ROMANS: He delivered for steel in steel towns. I mean, that is something we hear time and again, that the president, at the end of the day, every decision comes down to the people who put him in the White House. So, that's what he's working for.

ZELIZER: But it has to be balanced with the economic reality. If this doesn't have that economic effect, that's where Republicans could pay the price during the midterms. So, we don't know which way it's going to go.

ROMANS: Right.

BRIGGS: Well, "The Wall Street Journal's" numbers, there are 6.5 million jobs that are in steel using, in their words. There are 140,000 that are steel making. So, the numbers are not on his side.

Let's just step back and look at the broad 30,000-foot view of this week. You have the moves on trade that we saw there. The moves on guns that still haven't figured out, and then look at the last 72 hours. H.R. McMaster appears to be on his way out. Hope Hicks, arguably his most trusted adviser really on the way out. Trump attacks his attorney general once again, calling him disgraceful.

[05:10:05] This is a bad week even by Trumpian standards.

ZELIZER: A bad week, but just another week in the Trump presidency. This is the normal. And every time it happens, they're surprised, they're shock and predictions that everything is going off track.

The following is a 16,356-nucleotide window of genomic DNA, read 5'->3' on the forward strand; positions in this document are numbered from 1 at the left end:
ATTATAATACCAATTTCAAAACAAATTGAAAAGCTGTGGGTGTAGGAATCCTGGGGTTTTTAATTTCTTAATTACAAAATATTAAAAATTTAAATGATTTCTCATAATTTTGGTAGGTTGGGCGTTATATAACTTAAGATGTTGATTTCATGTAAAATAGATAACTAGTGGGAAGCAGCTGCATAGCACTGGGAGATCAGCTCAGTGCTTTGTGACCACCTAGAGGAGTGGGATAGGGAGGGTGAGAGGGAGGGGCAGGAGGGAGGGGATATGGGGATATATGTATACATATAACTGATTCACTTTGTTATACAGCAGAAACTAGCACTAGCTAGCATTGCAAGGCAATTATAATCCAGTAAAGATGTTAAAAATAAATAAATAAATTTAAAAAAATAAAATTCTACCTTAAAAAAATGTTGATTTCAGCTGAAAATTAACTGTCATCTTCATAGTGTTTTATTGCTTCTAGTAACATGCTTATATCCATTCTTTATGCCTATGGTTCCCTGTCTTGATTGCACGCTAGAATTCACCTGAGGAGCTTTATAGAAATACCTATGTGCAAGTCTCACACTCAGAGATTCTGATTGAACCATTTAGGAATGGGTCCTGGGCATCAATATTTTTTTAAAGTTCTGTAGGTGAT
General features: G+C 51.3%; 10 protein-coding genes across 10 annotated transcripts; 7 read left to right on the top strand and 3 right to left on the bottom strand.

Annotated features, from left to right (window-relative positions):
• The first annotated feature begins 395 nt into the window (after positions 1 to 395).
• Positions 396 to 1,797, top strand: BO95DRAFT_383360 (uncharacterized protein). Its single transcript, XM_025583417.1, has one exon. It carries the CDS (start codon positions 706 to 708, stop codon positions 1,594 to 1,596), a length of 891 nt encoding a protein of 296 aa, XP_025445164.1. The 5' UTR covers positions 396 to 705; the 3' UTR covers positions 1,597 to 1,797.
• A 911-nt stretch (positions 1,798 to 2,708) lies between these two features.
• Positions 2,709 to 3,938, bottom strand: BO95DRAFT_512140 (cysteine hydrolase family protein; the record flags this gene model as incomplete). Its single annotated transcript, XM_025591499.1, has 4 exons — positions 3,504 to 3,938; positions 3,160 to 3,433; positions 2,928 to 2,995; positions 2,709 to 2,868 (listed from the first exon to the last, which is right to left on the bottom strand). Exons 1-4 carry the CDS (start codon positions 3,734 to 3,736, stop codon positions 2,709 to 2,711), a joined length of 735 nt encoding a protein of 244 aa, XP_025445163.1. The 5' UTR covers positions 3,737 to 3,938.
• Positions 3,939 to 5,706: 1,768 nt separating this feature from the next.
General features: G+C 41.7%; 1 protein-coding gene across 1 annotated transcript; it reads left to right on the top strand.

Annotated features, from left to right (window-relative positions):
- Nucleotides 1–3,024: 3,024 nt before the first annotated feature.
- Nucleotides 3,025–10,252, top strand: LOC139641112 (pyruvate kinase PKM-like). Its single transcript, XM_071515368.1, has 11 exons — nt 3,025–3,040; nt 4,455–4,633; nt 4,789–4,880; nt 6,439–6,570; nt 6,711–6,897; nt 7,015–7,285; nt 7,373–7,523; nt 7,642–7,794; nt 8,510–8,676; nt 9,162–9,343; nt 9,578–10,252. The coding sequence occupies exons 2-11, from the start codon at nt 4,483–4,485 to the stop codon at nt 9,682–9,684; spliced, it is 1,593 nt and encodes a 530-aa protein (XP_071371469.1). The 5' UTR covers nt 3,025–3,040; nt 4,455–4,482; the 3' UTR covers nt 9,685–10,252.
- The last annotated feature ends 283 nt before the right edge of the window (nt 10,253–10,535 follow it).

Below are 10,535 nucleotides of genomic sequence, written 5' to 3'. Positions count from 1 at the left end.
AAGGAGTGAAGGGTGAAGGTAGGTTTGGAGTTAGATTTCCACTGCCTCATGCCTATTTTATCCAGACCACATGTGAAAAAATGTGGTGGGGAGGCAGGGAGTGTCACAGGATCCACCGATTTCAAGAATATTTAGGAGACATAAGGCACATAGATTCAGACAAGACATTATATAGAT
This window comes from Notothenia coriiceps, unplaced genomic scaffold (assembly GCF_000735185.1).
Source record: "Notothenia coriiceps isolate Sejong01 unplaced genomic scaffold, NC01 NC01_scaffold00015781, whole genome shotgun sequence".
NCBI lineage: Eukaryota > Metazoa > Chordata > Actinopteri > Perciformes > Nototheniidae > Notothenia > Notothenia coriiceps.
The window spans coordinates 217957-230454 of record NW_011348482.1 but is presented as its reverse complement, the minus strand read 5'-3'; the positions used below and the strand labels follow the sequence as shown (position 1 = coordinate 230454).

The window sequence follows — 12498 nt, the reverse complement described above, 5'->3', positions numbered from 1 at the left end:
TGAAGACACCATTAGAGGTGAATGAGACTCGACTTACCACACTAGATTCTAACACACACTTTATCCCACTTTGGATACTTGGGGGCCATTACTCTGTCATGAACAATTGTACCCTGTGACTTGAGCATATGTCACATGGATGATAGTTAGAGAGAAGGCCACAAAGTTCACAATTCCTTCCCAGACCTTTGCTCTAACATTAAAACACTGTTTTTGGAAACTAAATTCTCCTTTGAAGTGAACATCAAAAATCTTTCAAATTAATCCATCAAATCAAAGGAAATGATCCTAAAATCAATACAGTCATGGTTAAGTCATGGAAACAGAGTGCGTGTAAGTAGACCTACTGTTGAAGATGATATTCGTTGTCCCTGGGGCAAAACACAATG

We've only had a few weeks where this really wasn't what was going on. There's chaos, disarray and instability. That's what characterizes this White House. Will it work politically? We don't know.

But I think this is how he governs. This is how he shapes the narrative about the media. And this is how he makes his decisions in this kind of environment, and there's no way to really stop it.

BRIGGS: It's interesting though. I mean, his favorability numbers start to creep back up and the general ballot was looking good for Republicans and things were somewhat normalizing. ZELIZER: Well, that's the economy buttressing a lot of this. And so,

that's why this trade decision is interesting and potentially very important politically.

ROMANS: You know, jobless claims yesterday at a 50-year low. Like, you know, it's unbelievable. The job market is really doing well.

People feel that.

BRIGGS: Consumer confidence remains.

ROMANS: People feel that.

All right. Thanks so much. Come back in about a half hour.

ZELIZER: Thank you.

ROMANS: U.S. officials say they are skeptical about Vladimir Putin's claim to have a missile so powerful it can penetrate NATO defenses and Mar-a-Lago. We are live in Moscow.


[05:15:20] BRIGGS: Five-fifteen Eastern Time.

U.S. intelligence experts are skeptical about the Vladimir Putin's claims of resurgent Russian military might. One U.S. official calling Putin's announcement, quote, cheesy, insisting U.S. officials' military capabilities remain second to none, Romans.

ROMANS: The Russian leader claiming his country has developed invincible nuclear weapon systems with unlimited range. And Mr. Putin's address featuring video clips of nuclear warheads hitting Florida, the very site of President Trump's Mar-a-Lago estate, flourish there on the presentation. Top U.S. officials un-amused and unconvinced.

Let's go live to Moscow and bring in CNN's Matthew Chance.

And I think it's important that this was for a domestic. Putin is facing an election soon. This was all about chest thumping for the domestic Russian audience, no?